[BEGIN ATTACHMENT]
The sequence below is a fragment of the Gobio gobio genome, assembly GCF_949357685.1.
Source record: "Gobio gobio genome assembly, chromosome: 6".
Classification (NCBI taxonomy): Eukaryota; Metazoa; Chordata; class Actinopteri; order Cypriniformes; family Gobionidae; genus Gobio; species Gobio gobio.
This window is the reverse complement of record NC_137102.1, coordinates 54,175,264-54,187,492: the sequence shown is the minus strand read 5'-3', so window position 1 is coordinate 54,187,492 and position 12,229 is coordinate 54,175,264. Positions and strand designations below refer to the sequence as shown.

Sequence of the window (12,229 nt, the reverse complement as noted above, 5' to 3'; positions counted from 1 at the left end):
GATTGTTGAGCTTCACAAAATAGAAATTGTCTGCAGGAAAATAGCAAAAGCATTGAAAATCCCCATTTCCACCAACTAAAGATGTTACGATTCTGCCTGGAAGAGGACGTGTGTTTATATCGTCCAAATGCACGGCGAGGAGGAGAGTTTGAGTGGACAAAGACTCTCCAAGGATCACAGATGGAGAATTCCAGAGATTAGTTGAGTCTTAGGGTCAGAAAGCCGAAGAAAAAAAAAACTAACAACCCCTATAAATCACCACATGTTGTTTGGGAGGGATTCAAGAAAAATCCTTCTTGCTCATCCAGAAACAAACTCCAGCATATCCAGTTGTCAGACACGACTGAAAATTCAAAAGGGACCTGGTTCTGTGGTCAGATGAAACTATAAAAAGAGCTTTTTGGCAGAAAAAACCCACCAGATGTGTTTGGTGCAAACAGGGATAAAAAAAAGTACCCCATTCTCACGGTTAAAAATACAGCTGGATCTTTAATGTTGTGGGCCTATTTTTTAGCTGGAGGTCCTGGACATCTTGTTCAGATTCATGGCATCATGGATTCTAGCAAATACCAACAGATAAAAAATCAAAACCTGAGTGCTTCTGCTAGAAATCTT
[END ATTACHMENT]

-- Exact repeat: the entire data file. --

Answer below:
The sequence below is a fragment of the Gobio gobio genome, assembly GCF_949357685.1.
Source record: "Gobio gobio genome assembly, chromosome: 6".
Classification (NCBI taxonomy): Eukaryota; Metazoa; Chordata; class Actinopteri; order Cypriniformes; family Gobionidae; genus Gobio; species Gobio gobio.
This window is the reverse complement of record NC_137102.1, coordinates 54,175,264-54,187,492: the sequence shown is the minus strand read 5'-3', so window position 1 is coordinate 54,187,492 and position 12,229 is coordinate 54,175,264. Positions and strand designations below refer to the sequence as shown.

Sequence of the window (12,229 nt, the reverse complement as noted above, 5' to 3'; positions counted from 1 at the left end):
GATTGTTGAGCTTCACAAAATAGAAATTGTCTGCAGGAAAATAGCAAAAGCATTGAAAATCCCCATTTCCACCAACTAAAGATGTTACGATTCTGCCTGGAAGAGGACGTGTGTTTATATCGTCCAAATGCACGGCGAGGAGGAGAGTTTGAGTGGACAAAGACTCTCCAAGGATCACAGATGGAGAATTCCAGAGATTAGTTGAGTCTTAGGGTCAGAAAGCCGAAGAAAAAAAAAACTAACAACCCCTATAAATCACCACATGTTGTTTGGGAGGGATTCAAGAAAAATCCTTCTTGCTCATCCAGAAACAAACTCCAGCATATCCAGTTGTCAGACACGACTGAAAATTCAAAAGGGACCTGGTTCTGTGGTCAGATGAAACTATAAAAAGAGCTTTTTGGCAGAAAAAACCCACCAGATGTGTTTGGTGCAAACAGGGATAAAAAAAAGTACCCCATTCTCACGGTTAAAAATACAGCTGGATCTTTAATGTTGTGGGCCTATTTTTTAGCTGGAGGTCCTGGACATCTTGTTCAGATTCATGGCATCATGGATTCTAGCAAATACCAACAGATAAAAAATCAAAACCTGAGTGCTTCTGCTAGAAATCTT